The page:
In recent years, aided by our high A$, our open door policy to imports, and our largess and benevolence to help developing countries, we have imported foods in direct competition with own farmers and their skills.

Our borders are not secure. Imports are coming from countries with labels which do not meet our standards, are replacing local producers on the shelf.

The growth of private label among the retailers has also put addition burden on our manufacturers to compete on price with overseas manufacturers if they want to keep their factories operational.

In addition, in recent years we have been net importers of food. While retailers might espouse their support for fresh produce on the shelves, imported foods are being substituted for local produce in many manufactured goods. Made in Australia does not mean it is owned here or sourced here with the current rules of 51% substantial transformation.

The problem in Australia is further exacerbated by the closures in our regional areas where produce is “value added”, creating skilled manufacturing jobs while our farming skills are retained.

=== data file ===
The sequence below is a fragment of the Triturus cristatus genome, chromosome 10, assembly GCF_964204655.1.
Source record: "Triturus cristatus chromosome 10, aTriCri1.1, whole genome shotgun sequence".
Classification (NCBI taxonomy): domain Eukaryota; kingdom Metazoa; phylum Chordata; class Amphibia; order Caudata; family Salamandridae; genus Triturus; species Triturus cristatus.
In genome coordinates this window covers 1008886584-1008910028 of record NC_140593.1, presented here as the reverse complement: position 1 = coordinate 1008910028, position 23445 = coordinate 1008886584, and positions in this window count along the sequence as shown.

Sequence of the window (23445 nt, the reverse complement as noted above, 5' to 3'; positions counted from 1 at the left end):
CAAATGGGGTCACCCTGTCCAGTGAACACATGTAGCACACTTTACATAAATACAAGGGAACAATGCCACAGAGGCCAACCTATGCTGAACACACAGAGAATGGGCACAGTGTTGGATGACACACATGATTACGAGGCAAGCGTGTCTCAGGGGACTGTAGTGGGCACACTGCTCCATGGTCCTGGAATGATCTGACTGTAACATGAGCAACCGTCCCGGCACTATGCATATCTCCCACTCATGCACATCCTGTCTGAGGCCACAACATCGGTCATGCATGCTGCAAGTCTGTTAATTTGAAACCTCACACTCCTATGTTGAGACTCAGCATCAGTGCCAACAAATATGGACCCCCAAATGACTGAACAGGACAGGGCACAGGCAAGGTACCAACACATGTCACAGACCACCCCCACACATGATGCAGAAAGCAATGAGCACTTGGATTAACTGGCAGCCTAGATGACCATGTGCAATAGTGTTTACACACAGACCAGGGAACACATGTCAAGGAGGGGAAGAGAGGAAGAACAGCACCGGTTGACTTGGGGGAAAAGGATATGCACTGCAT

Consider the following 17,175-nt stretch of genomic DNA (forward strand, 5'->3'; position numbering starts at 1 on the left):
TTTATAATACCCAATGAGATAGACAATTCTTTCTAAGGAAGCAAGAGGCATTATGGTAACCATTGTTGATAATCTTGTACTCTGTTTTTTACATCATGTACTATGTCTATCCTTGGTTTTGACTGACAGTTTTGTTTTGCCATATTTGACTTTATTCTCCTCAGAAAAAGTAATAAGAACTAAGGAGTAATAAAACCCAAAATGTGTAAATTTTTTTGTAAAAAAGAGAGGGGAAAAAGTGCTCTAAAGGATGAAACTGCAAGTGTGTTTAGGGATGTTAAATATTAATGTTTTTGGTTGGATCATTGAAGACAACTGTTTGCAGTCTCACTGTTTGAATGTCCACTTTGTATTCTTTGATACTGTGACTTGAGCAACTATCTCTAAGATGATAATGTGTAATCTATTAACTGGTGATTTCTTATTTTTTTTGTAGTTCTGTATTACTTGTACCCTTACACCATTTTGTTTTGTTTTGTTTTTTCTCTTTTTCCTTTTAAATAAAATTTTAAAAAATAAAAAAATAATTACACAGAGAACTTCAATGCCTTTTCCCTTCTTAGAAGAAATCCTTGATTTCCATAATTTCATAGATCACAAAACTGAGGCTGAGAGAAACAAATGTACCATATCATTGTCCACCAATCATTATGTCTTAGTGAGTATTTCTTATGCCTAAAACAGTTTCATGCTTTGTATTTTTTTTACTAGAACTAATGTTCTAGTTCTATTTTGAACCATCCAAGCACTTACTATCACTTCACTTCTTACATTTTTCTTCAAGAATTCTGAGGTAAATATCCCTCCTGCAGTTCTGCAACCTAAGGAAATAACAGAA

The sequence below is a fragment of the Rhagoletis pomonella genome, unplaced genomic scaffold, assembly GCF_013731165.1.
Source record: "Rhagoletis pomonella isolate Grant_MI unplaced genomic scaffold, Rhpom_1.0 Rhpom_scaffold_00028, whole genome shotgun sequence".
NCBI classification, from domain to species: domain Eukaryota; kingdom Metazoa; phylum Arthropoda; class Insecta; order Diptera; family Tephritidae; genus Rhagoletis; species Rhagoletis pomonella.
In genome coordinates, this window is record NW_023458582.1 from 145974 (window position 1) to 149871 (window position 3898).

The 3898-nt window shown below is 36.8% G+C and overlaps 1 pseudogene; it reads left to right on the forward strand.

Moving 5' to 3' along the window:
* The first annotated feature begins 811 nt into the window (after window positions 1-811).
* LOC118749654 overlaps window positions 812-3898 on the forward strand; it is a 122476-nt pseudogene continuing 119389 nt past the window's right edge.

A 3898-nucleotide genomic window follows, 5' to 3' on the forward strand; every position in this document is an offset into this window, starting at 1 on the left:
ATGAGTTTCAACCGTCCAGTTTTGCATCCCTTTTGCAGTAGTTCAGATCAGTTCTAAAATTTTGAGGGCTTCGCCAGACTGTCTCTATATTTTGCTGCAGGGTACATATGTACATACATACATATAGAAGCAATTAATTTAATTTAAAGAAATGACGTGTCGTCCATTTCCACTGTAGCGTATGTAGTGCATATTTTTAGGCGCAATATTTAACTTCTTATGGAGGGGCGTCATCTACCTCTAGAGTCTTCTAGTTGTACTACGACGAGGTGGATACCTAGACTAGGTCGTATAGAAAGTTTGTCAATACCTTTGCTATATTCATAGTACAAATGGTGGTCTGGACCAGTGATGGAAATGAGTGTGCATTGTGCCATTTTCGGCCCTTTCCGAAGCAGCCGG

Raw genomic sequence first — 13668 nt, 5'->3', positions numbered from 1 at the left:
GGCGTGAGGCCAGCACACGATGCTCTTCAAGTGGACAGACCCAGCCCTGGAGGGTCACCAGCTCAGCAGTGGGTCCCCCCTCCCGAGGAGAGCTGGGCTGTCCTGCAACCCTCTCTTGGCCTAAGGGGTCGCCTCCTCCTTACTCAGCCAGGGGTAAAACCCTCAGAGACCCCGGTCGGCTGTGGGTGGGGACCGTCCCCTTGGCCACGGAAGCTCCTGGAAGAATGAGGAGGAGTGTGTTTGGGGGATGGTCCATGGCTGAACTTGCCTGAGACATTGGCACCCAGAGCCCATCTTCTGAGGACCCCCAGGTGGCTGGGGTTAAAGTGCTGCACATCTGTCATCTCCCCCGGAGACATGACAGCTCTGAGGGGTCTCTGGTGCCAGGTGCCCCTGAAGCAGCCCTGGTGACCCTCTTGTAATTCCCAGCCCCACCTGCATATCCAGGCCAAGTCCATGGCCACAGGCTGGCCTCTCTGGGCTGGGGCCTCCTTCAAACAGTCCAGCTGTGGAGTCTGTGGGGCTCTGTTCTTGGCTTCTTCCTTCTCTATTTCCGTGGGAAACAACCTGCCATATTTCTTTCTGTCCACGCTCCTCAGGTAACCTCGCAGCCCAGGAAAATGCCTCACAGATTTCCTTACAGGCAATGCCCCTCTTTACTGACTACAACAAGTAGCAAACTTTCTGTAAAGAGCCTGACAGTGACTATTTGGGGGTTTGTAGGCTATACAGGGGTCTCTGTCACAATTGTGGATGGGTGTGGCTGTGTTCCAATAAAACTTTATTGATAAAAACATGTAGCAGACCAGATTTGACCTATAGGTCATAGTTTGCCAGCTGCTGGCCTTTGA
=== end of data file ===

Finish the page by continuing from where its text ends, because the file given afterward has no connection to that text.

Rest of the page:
The Australian owned businesses who are competing in this environment deserve our support. AUSBUY was prescient in warning of the consequences of loss of control of our wealth creating assets when it formed during the recession we had to have in 1991.

Australia’s challenge in the coming years is to rebuild our nation, get our people working productively for Australia again, and reinvesting in our future. If we cannot find answers to the questions we are asking then ask other questions. The seeds of the future are in those Australian owned companies and our farmers, many of whom have the answers. Are we listening?

 AUSBUY –Australian Companies Institute Limited Since 1991

Only Ownership Means the Decisions, Profits, Jobs, Skills and Reinvestment stay here

Interviews can be arranged – 02 94375455 or 0418314923

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Simplot and McCain both announce cut backs, threat of closures

  • June 5, 2013
  • Sophie Langley

Two prominent Australian food manufacturers have announced they are feeling the pressure from a “very competitive food industry environment” and may forced to make closures and reduce grower contracts.